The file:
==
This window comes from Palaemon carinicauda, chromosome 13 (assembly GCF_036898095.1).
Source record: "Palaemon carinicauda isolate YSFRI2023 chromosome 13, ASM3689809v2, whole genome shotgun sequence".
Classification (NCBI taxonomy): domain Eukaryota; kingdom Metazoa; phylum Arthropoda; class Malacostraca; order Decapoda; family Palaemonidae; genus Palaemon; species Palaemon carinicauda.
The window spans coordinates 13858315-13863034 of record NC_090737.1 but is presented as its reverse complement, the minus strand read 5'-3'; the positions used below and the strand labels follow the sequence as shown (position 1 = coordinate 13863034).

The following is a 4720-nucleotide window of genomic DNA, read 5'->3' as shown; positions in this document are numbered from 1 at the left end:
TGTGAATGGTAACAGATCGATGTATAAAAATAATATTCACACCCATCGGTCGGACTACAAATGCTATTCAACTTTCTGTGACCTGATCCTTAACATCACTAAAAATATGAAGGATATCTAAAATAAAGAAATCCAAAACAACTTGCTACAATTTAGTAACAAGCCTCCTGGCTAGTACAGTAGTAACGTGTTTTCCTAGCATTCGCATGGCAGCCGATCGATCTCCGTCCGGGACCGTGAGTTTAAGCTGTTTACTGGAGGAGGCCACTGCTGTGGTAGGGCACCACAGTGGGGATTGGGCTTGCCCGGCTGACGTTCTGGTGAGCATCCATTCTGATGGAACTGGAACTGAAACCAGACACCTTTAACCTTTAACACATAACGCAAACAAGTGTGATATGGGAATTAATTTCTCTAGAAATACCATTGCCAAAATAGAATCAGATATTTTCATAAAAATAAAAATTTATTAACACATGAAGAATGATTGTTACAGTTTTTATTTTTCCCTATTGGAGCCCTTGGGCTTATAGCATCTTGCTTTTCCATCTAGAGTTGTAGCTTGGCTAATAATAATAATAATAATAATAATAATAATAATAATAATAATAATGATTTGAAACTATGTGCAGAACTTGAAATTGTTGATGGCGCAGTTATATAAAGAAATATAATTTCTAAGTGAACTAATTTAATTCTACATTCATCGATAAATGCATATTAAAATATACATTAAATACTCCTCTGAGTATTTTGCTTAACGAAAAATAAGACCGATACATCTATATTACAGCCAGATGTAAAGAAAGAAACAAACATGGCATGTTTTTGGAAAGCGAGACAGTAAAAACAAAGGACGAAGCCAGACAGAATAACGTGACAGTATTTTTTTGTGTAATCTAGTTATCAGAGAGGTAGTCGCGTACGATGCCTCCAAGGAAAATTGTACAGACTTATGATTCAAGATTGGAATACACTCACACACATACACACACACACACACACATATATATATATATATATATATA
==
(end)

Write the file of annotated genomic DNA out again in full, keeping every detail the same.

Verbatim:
This window comes from Palaemon carinicauda, chromosome 13 (assembly GCF_036898095.1).
Source record: "Palaemon carinicauda isolate YSFRI2023 chromosome 13, ASM3689809v2, whole genome shotgun sequence".
Classification (NCBI taxonomy): domain Eukaryota; kingdom Metazoa; phylum Arthropoda; class Malacostraca; order Decapoda; family Palaemonidae; genus Palaemon; species Palaemon carinicauda.
The window spans coordinates 13858315-13863034 of record NC_090737.1 but is presented as its reverse complement, the minus strand read 5'-3'; the positions used below and the strand labels follow the sequence as shown (position 1 = coordinate 13863034).

The following is a 4720-nucleotide window of genomic DNA, read 5'->3' as shown; positions in this document are numbered from 1 at the left end:
TGTGAATGGTAACAGATCGATGTATAAAAATAATATTCACACCCATCGGTCGGACTACAAATGCTATTCAACTTTCTGTGACCTGATCCTTAACATCACTAAAAATATGAAGGATATCTAAAATAAAGAAATCCAAAACAACTTGCTACAATTTAGTAACAAGCCTCCTGGCTAGTACAGTAGTAACGTGTTTTCCTAGCATTCGCATGGCAGCCGATCGATCTCCGTCCGGGACCGTGAGTTTAAGCTGTTTACTGGAGGAGGCCACTGCTGTGGTAGGGCACCACAGTGGGGATTGGGCTTGCCCGGCTGACGTTCTGGTGAGCATCCATTCTGATGGAACTGGAACTGAAACCAGACACCTTTAACCTTTAACACATAACGCAAACAAGTGTGATATGGGAATTAATTTCTCTAGAAATACCATTGCCAAAATAGAATCAGATATTTTCATAAAAATAAAAATTTATTAACACATGAAGAATGATTGTTACAGTTTTTATTTTTCCCTATTGGAGCCCTTGGGCTTATAGCATCTTGCTTTTCCATCTAGAGTTGTAGCTTGGCTAATAATAATAATAATAATAATAATAATAATAATAATAATAATAATGATTTGAAACTATGTGCAGAACTTGAAATTGTTGATGGCGCAGTTATATAAAGAAATATAATTTCTAAGTGAACTAATTTAATTCTACATTCATCGATAAATGCATATTAAAATATACATTAAATACTCCTCTGAGTATTTTGCTTAACGAAAAATAAGACCGATACATCTATATTACAGCCAGATGTAAAGAAAGAAACAAACATGGCATGTTTTTGGAAAGCGAGACAGTAAAAACAAAGGACGAAGCCAGACAGAATAACGTGACAGTATTTTTTTGTGTAATCTAGTTATCAGAGAGGTAGTCGCGTACGATGCCTCCAAGGAAAATTGTACAGACTTATGATTCAAGATTGGAATACACTCACACACATACACACACACACACACACATATATATATATATATATATATA